One might frame it like this: If my business transaction as a consumer ends up with the loss of an arm, I'm still the one who has to live with only one arm.
I’m not in any sense offended by the words company chooses, and neither I care about them being polite or not, the heart of the issue is the attitude and the word consumer expresses that very attitude rather accurately.
1. Netflix has consumers
2. Mubi has customers
Edit: I appreciate your concern about consumerism and the effects of being treated like cattle, I just think more descriptive words create better conversions.
"We're not just threads man!"
In this particular case, there are two ways to read the statement from 23andMe. You could interpret "consumers" as the people who have actually bought a product from 23andMe. Or, you could interpret it as the overall population of people who have health information and may buy the product. With the first interpretation, I think "customers" would definitely be the better word and would fit with typical business etiquette. Though I think the second interpretation is what 23andMe actually meant, in which case "consumers" or "people" would be more appropriate. If I had written the 23andMe blog post, I would have used "people".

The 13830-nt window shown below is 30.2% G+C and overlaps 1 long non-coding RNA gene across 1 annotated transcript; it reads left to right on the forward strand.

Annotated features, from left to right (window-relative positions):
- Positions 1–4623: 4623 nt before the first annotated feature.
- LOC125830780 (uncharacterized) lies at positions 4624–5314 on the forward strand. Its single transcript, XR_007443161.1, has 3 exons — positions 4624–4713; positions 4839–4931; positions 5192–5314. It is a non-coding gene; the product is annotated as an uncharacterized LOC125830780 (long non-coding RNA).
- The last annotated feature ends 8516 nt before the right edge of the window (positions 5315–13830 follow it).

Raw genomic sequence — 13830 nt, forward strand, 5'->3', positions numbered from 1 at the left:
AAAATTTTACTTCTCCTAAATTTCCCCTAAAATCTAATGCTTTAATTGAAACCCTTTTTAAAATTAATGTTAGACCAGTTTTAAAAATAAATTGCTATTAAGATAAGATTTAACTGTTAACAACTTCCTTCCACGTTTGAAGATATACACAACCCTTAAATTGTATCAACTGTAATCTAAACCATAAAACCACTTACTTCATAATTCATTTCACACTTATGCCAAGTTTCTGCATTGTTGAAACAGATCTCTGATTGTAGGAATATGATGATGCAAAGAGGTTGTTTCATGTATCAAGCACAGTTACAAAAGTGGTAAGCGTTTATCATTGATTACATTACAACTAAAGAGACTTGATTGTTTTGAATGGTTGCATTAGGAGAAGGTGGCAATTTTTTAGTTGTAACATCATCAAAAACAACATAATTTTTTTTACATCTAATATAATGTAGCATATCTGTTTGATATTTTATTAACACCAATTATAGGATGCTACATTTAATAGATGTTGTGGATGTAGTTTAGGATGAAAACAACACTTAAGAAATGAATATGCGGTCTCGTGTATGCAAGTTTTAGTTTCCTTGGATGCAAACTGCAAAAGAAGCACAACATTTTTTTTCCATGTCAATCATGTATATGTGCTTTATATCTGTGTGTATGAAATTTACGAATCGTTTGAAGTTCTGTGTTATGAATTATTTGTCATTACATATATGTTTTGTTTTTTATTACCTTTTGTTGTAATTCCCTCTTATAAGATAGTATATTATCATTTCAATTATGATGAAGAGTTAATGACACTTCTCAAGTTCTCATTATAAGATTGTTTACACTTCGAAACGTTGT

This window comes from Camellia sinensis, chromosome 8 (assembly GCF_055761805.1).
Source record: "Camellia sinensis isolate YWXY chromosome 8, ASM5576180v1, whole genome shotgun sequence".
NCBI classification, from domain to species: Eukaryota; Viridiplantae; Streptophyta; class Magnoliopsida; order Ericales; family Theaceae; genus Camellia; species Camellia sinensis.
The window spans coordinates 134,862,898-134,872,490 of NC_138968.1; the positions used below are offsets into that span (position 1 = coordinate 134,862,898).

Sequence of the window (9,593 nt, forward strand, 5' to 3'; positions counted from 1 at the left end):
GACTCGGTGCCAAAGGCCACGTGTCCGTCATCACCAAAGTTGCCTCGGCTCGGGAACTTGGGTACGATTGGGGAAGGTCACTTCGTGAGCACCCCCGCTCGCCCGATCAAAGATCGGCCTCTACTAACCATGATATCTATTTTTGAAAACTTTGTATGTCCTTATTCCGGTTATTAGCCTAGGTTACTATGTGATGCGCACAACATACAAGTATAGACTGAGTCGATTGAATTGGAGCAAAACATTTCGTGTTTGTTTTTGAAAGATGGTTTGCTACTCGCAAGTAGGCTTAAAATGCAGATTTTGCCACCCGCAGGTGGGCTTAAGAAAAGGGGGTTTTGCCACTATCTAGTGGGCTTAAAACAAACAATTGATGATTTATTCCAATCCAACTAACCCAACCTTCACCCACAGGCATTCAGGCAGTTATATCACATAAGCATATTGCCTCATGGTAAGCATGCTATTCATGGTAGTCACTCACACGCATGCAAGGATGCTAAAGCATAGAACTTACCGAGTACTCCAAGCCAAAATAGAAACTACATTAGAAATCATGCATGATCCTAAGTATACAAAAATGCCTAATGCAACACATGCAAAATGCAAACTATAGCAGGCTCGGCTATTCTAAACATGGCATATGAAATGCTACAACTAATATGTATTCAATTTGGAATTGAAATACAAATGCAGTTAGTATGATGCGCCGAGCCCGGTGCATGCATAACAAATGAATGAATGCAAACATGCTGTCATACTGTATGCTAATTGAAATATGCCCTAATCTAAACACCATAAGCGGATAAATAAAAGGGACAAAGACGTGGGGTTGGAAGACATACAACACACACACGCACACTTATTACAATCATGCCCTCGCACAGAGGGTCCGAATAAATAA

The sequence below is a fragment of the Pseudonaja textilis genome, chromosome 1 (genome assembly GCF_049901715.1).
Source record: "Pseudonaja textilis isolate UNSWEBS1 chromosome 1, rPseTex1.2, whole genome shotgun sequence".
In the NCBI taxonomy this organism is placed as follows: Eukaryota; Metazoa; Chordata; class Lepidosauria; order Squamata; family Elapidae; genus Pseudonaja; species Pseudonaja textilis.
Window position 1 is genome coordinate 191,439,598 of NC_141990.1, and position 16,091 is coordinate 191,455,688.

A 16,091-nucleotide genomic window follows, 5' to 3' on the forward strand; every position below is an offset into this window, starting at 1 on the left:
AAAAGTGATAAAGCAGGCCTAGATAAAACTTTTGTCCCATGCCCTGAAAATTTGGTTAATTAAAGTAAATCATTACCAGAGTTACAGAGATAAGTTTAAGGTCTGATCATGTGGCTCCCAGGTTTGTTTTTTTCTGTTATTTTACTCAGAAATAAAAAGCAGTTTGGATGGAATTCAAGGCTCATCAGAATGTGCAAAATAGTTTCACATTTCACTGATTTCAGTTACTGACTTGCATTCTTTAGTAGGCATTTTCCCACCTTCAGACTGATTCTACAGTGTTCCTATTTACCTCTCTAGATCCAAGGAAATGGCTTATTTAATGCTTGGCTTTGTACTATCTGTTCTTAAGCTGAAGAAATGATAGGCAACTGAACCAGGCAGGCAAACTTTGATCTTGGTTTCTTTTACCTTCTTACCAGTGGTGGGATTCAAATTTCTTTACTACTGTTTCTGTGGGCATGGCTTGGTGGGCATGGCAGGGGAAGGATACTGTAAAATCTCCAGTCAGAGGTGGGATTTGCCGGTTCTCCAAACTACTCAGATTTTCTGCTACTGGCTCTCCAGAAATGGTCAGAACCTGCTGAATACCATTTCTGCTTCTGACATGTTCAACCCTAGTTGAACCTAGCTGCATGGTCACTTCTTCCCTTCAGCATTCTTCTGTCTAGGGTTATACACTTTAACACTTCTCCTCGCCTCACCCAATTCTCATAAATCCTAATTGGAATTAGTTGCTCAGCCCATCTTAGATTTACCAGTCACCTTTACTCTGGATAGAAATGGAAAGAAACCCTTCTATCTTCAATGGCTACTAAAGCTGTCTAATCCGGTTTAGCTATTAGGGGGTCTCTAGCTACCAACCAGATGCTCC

Comparing the google search results for "empower consumers" and "empower people" is quite interesting.
But this is the human condition. Every organization is prone to these kinds of things. And to some extent, every organization has to be self-interested and prone to value their own interests over those of anyone else.
Which isn't a statement of defeatism--it's worthwhile to curb this tendency, and to identify particularly bad instances of it. It's just that the media themselves are also subject to the human condition, and that despite pretending to be disinterested public servants, they have incentives of their own. And those incentives are only stronger and stronger due to the sheer desperation that the news industry finds itself in.
There's an old saying that you should never pick a fight with a man who buys ink by the barrel. The tech industry didn't just pick a fight with one of these men, it threatened the livelihood of all of them at once. So maybe, just maybe, we should price that in a little bit whenever we see yet another hit piece directed at the tech industry.
Well, it doesn't help when techbros from 4chan and other 'techie'-linked spaces routinely troll these same journalists by suggesting that they should "learn to code", or something. I'm not saying that their envy is justified, but it seems that there's more than one side at fault here!
I’m not endorsing the campaign which is hurtful at a time when someone has just lost their job, but to interpret it as techbros holding coding up as the way of the future is a mistake. Most of these people are also skeptical of coding as a lasting career.